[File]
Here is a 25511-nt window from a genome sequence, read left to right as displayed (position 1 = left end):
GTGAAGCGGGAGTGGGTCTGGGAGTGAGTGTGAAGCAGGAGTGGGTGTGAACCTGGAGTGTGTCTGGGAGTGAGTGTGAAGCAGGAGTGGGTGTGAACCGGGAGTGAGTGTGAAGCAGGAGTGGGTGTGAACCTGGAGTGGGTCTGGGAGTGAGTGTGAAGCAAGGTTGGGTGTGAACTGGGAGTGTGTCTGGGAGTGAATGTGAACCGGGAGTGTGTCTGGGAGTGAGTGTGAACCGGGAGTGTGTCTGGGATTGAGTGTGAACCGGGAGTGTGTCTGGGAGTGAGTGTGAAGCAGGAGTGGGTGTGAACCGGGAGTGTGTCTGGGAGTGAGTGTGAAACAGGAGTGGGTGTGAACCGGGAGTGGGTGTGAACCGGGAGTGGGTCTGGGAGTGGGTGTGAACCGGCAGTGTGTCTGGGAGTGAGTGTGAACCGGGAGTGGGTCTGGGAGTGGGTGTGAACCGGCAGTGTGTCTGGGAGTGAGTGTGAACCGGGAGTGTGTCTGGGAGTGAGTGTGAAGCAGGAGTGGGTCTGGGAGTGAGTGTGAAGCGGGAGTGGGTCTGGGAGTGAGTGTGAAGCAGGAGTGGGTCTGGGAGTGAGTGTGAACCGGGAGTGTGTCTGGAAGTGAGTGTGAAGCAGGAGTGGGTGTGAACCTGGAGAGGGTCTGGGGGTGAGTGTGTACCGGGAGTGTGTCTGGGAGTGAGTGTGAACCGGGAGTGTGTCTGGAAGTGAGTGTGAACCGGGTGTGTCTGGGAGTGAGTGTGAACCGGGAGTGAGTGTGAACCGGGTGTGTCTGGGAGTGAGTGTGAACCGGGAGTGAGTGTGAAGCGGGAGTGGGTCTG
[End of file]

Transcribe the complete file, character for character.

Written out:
Here is a 25511-nt window from a genome sequence, read left to right as displayed (position 1 = left end):
GTGAAGCGGGAGTGGGTCTGGGAGTGAGTGTGAAGCAGGAGTGGGTGTGAACCTGGAGTGTGTCTGGGAGTGAGTGTGAAGCAGGAGTGGGTGTGAACCGGGAGTGAGTGTGAAGCAGGAGTGGGTGTGAACCTGGAGTGGGTCTGGGAGTGAGTGTGAAGCAAGGTTGGGTGTGAACTGGGAGTGTGTCTGGGAGTGAATGTGAACCGGGAGTGTGTCTGGGAGTGAGTGTGAACCGGGAGTGTGTCTGGGATTGAGTGTGAACCGGGAGTGTGTCTGGGAGTGAGTGTGAAGCAGGAGTGGGTGTGAACCGGGAGTGTGTCTGGGAGTGAGTGTGAAACAGGAGTGGGTGTGAACCGGGAGTGGGTGTGAACCGGGAGTGGGTCTGGGAGTGGGTGTGAACCGGCAGTGTGTCTGGGAGTGAGTGTGAACCGGGAGTGGGTCTGGGAGTGGGTGTGAACCGGCAGTGTGTCTGGGAGTGAGTGTGAACCGGGAGTGTGTCTGGGAGTGAGTGTGAAGCAGGAGTGGGTCTGGGAGTGAGTGTGAAGCGGGAGTGGGTCTGGGAGTGAGTGTGAAGCAGGAGTGGGTCTGGGAGTGAGTGTGAACCGGGAGTGTGTCTGGAAGTGAGTGTGAAGCAGGAGTGGGTGTGAACCTGGAGAGGGTCTGGGGGTGAGTGTGTACCGGGAGTGTGTCTGGGAGTGAGTGTGAACCGGGAGTGTGTCTGGAAGTGAGTGTGAACCGGGTGTGTCTGGGAGTGAGTGTGAACCGGGAGTGAGTGTGAACCGGGTGTGTCTGGGAGTGAGTGTGAACCGGGAGTGAGTGTGAAGCGGGAGTGGGTCTG